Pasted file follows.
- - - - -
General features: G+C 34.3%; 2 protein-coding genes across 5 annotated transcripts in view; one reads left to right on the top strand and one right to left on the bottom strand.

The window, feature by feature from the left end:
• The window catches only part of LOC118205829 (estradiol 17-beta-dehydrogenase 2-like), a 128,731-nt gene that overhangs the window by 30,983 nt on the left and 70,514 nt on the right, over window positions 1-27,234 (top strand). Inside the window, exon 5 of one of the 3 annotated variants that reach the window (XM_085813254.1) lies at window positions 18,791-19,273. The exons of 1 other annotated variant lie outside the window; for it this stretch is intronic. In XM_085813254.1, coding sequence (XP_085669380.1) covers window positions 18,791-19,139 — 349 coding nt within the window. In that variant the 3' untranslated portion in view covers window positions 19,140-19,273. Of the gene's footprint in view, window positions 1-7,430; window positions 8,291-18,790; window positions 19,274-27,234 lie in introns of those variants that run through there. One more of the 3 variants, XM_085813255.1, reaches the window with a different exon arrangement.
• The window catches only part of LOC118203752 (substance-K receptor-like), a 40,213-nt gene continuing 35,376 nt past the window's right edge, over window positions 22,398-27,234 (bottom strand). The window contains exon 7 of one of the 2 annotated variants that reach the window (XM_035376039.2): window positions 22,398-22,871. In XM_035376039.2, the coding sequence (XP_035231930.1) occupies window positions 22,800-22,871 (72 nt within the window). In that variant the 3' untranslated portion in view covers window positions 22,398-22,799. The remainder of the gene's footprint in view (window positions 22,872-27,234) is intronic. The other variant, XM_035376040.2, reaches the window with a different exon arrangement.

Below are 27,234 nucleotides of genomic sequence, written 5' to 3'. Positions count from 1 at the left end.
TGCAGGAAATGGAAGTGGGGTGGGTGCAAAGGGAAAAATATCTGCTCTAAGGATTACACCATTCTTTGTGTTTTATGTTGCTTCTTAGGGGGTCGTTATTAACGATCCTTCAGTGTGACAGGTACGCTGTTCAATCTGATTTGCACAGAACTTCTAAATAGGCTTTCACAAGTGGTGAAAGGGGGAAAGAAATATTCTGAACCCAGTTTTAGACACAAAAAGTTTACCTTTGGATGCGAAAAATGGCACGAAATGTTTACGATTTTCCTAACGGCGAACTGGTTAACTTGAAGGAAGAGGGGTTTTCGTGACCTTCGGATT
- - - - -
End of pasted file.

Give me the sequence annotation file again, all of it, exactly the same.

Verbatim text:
General features: G+C 34.3%; 2 protein-coding genes across 5 annotated transcripts in view; one reads left to right on the top strand and one right to left on the bottom strand.

The window, feature by feature from the left end:
• The window catches only part of LOC118205829 (estradiol 17-beta-dehydrogenase 2-like), a 128,731-nt gene that overhangs the window by 30,983 nt on the left and 70,514 nt on the right, over window positions 1-27,234 (top strand). Inside the window, exon 5 of one of the 3 annotated variants that reach the window (XM_085813254.1) lies at window positions 18,791-19,273. The exons of 1 other annotated variant lie outside the window; for it this stretch is intronic. In XM_085813254.1, coding sequence (XP_085669380.1) covers window positions 18,791-19,139 — 349 coding nt within the window. In that variant the 3' untranslated portion in view covers window positions 19,140-19,273. Of the gene's footprint in view, window positions 1-7,430; window positions 8,291-18,790; window positions 19,274-27,234 lie in introns of those variants that run through there. One more of the 3 variants, XM_085813255.1, reaches the window with a different exon arrangement.
• The window catches only part of LOC118203752 (substance-K receptor-like), a 40,213-nt gene continuing 35,376 nt past the window's right edge, over window positions 22,398-27,234 (bottom strand). The window contains exon 7 of one of the 2 annotated variants that reach the window (XM_035376039.2): window positions 22,398-22,871. In XM_035376039.2, the coding sequence (XP_035231930.1) occupies window positions 22,800-22,871 (72 nt within the window). In that variant the 3' untranslated portion in view covers window positions 22,398-22,799. The remainder of the gene's footprint in view (window positions 22,872-27,234) is intronic. The other variant, XM_035376040.2, reaches the window with a different exon arrangement.

Below are 27,234 nucleotides of genomic sequence, written 5' to 3'. Positions count from 1 at the left end.
TGCAGGAAATGGAAGTGGGGTGGGTGCAAAGGGAAAAATATCTGCTCTAAGGATTACACCATTCTTTGTGTTTTATGTTGCTTCTTAGGGGGTCGTTATTAACGATCCTTCAGTGTGACAGGTACGCTGTTCAATCTGATTTGCACAGAACTTCTAAATAGGCTTTCACAAGTGGTGAAAGGGGGAAAGAAATATTCTGAACCCAGTTTTAGACACAAAAAGTTTACCTTTGGATGCGAAAAATGGCACGAAATGTTTACGATTTTCCTAACGGCGAACTGGTTAACTTGAAGGAAGAGGGGTTTTCGTGACCTTCGGATT